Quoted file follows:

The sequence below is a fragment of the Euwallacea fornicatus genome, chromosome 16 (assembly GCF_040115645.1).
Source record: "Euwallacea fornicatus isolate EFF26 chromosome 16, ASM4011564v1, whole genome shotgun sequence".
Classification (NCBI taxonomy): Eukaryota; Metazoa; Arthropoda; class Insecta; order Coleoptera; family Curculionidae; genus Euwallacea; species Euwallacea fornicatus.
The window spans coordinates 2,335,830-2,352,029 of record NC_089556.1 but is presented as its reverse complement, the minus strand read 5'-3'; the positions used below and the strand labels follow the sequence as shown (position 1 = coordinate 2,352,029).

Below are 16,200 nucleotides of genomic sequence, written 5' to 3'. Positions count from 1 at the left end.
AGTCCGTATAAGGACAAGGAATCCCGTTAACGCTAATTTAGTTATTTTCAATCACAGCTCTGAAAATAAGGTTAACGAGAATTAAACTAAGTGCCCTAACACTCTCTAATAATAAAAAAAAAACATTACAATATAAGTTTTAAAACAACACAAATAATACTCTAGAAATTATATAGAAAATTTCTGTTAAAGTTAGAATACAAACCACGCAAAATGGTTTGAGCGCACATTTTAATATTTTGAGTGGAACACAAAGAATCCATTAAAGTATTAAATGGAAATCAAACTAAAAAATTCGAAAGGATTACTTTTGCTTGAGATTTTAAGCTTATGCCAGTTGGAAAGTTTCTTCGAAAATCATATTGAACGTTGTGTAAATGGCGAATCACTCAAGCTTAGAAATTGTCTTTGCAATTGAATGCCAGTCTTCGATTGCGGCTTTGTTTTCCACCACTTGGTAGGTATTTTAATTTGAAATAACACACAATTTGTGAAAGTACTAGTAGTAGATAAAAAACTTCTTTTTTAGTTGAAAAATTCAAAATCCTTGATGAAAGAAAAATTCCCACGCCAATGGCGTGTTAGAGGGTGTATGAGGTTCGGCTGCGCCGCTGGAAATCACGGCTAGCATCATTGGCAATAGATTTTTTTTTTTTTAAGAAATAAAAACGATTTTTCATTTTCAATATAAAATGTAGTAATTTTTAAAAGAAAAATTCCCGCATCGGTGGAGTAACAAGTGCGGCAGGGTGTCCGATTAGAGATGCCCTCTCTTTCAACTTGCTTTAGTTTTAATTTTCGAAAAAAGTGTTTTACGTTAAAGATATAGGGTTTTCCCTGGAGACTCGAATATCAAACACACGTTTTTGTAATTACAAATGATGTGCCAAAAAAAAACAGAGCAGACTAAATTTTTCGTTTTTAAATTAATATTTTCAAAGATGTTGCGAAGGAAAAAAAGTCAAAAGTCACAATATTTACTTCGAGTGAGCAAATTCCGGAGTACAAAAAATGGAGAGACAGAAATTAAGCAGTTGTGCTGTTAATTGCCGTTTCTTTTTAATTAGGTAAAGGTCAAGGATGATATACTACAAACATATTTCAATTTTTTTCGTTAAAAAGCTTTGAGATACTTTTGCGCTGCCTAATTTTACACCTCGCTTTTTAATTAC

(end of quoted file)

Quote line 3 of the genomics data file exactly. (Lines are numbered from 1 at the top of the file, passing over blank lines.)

Classification (NCBI taxonomy): Eukaryota; Metazoa; Arthropoda; class Insecta; order Coleoptera; family Curculionidae; genus Euwallacea; species Euwallacea fornicatus.